Mon, Feb 09, 2015 - Page 15 News List

Steelworkers expand strike in Midwest

‘DISAPPOINTED’:A BP spokesman said that the petroleum company was seeking a deal that ‘provides good wages while giving management the flexibility it needs’


The first nationwide strike at US oil refineries since 1980 is spreading to two BP plants in the Midwest.

The United Steelworkers (USW) union notified BP PLC that workers at refineries in Ohio and Indiana planned to strike on Saturday night, joining a walkout that began last week at nine other refineries.

A BP spokesman said that the company expected to continue operating with replacement workers and did not expect a significant effect on production.

About 3,800 steelworkers began a strike on Feb. 1 at refineries from California to Kentucky, saying that negotiations with Shell Oil Co had broken down. Shell is negotiating the national contract for other oil companies.

Union spokeswoman Lynne Hancock said the workers are seeking better healthcare benefits and limits on the use of contractors to replace union members in maintenance jobs. She said wages are not an issue.

Refineries are far more automated than they were during the last nationwide strike 35 years ago. Management draws up plans to use nonunion workers and contractors to keep running. That could blunt the impact of the steelworkers’ walkout and prevent a shock to gasoline prices.

“Generally production is not impacted by these work stoppages, but prices can go up because of the perception” of an interruption, Oil Price Information Service chief oil analyst Tom Kloza said. “We’re seeing that on the west coast.”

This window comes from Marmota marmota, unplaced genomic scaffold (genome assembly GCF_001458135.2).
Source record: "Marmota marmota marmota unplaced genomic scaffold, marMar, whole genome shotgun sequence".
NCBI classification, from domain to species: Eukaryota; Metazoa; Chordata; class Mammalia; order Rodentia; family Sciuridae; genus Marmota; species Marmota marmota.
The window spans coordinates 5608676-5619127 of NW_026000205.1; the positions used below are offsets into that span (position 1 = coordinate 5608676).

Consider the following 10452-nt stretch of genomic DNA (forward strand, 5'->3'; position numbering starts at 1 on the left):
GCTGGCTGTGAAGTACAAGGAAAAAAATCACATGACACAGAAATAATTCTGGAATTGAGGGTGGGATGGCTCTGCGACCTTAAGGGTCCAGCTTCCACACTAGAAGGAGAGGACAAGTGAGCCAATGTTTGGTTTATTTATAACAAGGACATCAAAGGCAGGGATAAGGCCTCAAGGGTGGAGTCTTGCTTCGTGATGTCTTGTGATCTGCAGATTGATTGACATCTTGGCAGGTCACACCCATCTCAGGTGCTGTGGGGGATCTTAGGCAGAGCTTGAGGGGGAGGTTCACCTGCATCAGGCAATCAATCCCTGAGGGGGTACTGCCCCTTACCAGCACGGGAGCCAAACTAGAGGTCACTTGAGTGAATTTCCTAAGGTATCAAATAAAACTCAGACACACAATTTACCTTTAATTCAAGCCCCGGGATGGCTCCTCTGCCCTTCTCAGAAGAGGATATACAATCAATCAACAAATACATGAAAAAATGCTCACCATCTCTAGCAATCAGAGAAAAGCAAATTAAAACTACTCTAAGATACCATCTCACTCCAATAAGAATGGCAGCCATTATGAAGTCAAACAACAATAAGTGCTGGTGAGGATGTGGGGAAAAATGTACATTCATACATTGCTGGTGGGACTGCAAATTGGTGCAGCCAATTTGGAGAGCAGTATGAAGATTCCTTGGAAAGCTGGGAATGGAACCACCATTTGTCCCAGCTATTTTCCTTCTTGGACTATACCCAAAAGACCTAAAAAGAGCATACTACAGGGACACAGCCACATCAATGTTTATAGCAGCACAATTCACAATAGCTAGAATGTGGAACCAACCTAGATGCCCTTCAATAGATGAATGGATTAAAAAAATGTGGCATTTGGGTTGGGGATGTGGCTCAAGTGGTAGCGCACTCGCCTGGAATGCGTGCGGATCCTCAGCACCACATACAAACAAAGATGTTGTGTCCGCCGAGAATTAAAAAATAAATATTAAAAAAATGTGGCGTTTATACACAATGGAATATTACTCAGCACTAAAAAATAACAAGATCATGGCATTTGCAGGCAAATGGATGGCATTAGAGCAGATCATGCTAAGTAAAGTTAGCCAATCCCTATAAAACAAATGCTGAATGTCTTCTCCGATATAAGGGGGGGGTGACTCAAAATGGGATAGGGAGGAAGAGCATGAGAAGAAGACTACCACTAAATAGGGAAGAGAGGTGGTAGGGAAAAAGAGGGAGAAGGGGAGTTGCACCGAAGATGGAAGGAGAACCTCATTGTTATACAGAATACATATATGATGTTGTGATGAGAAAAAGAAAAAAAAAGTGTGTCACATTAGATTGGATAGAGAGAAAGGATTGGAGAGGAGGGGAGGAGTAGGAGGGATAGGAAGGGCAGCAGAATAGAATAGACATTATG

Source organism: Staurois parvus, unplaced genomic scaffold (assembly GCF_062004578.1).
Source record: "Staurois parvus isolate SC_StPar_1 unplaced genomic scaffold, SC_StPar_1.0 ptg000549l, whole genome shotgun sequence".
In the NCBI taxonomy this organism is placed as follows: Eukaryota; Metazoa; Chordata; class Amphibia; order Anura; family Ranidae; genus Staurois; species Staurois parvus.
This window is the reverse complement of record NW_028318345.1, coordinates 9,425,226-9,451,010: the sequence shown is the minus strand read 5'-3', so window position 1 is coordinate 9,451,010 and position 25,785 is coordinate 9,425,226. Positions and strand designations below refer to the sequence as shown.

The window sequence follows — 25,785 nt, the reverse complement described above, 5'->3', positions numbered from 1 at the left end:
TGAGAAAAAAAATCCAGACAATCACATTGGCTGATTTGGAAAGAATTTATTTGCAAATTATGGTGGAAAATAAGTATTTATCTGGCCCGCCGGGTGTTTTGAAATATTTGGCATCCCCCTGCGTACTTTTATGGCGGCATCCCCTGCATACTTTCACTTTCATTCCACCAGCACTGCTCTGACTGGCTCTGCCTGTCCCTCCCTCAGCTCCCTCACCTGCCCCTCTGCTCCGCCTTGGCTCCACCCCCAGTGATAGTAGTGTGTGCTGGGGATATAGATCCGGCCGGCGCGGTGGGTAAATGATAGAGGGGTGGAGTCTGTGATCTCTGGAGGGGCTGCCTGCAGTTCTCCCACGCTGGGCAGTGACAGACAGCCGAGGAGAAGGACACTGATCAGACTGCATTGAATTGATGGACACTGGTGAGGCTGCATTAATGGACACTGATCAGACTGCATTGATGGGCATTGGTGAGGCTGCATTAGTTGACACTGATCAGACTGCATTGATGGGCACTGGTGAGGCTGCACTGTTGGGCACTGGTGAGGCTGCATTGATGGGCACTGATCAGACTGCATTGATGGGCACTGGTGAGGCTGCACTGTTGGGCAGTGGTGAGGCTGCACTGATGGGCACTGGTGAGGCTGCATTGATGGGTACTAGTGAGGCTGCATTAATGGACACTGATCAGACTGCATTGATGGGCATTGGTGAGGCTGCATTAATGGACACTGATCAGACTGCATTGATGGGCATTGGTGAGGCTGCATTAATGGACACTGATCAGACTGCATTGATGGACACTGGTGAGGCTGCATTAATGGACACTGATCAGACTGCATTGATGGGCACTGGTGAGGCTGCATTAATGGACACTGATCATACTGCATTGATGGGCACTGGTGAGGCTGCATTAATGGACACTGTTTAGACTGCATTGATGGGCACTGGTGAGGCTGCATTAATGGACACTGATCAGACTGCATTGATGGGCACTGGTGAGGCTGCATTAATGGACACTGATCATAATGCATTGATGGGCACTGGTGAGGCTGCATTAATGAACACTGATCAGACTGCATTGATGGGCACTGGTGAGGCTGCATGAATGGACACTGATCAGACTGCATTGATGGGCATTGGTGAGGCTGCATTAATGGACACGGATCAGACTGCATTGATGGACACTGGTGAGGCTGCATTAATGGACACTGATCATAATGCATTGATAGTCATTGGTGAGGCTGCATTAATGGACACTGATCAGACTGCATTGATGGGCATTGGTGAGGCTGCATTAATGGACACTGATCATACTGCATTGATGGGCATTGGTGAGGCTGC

Three of the targeted refineries are in California and Washington state, and one — a Tesoro Corp plant in Martinez, California, that was already operating at a reduced level for maintenance work — has been idled.

Wholesale gasoline prices on the US west coast have increased about US$0.65 per gallon since hitting bottom midway through last month, Kloza said, which he attributed partly to maintenance shutdowns and usual seasonal trends in gasoline prices — the peak driving season is right around the corner.

The union and Shell have continued to negotiate since the strike began, Hancock said, and the union might hope that expanding the walkout to BP refineries puts more pressure on Shell negotiators.

“BP is disappointed that USW leadership decided to call a strike at both the Whiting Refinery and BP-Husky Toledo Refinery,” BP spokesman Scott Dean said by e-mail.

He said BP remained at the negotiating table and wanted a deal that “provides good wages while giving management the flexibility it needs” to remain competitive in the industry.

BP’s plant in Whiting, Indiana, has about 1,860 employees, more than 1,000 of whom are represented by the steelworkers. BP’s Toledo refinery in Ohio, which it owns 50-50 with Canada’s Husky Energy, has about 600 workers, including more than 300 steelworkers.

After the union workers walked off the job, the plants were to be staffed by replacements, including retirees and former frontline workers, who now hold salaried jobs, Dean said.

In trading on Friday last week, benchmark US crude rose US$1.21 to close at US$51.69 per barrel after a strong employment report hinted at stronger demand for energy. Oil prices climbed 7 percent.

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